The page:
Water-suppressed proton nuclear magnetic resonance spectroscopy of plasma had been proposed as a technique for detecting malignant tumors although its general diagnostic value is widely contested. To assess its diagnostic value in screening for breast cancer, we collected and analyzed 108 plasma samples from healthy women and women with breast disorders, mainly adenocarcinomas. No significant differences were found between controls and patients when average methylene-methyl linewidths were compared. Significant differences, however, were observed when methylene linewidths were compared. Unfortunately, the marked overlapping of both groups greatly reduced the possible diagnostic value of the technique. Among the various biochemical parameters analyzed for each plasma sample - triglyceride, total cholesterol and HDL cholesterol concentration, altered levels of carcinoembryonic antigen, phosphohexose isomerase, 5'-nucleotidase and phosphatase alkaline in patient samples and estrogen and progesterone receptors of tumors - only triglyceride concentrations presented a clear inverse linear correlation with methylene linewidths.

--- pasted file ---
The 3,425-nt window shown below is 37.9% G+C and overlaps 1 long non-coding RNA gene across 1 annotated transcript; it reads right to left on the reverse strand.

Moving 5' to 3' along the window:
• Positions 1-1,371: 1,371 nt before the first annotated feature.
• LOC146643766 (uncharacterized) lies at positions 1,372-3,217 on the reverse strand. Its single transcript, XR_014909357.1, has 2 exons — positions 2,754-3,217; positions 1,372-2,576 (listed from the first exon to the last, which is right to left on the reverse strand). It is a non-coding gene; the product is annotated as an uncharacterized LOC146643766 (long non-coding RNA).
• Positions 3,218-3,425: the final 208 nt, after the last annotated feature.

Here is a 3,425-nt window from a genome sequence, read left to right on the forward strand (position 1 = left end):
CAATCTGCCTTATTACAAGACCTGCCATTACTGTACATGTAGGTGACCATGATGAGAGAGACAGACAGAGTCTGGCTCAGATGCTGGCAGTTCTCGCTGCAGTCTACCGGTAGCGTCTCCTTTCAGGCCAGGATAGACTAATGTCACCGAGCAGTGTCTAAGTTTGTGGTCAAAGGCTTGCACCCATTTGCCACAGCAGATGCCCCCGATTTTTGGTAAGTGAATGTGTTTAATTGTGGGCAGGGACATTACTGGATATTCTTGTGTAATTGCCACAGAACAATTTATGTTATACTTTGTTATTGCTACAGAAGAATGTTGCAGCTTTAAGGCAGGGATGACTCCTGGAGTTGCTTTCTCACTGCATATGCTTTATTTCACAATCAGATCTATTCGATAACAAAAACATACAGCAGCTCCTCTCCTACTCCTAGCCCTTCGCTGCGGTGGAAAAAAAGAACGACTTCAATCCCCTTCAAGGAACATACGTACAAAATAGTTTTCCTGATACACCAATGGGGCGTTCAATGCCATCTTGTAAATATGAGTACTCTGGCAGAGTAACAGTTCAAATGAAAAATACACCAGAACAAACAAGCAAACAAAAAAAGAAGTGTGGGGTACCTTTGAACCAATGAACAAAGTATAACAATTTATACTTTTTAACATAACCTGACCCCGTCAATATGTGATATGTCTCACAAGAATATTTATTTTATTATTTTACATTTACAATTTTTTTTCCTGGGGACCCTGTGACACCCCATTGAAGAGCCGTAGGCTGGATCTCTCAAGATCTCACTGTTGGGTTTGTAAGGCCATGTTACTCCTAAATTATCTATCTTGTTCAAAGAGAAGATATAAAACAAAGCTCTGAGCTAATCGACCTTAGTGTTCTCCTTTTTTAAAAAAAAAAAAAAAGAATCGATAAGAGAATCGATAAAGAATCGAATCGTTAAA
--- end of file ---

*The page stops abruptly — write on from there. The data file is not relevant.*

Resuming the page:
- breast cancer
- human plasma
- NMR spectroscopy
- proton NMR
Moreno, A., Escrich, E., Prats, M., Benito, N., Alonso, J., & Arus, C. (1993). Study of the ability of proton nuclear magnetic resonance spectroscopy of human plasma to differentiate between controls and breast cancer patients. Oncology, 50(2), 110-115. https://doi.org/10.1159/000227159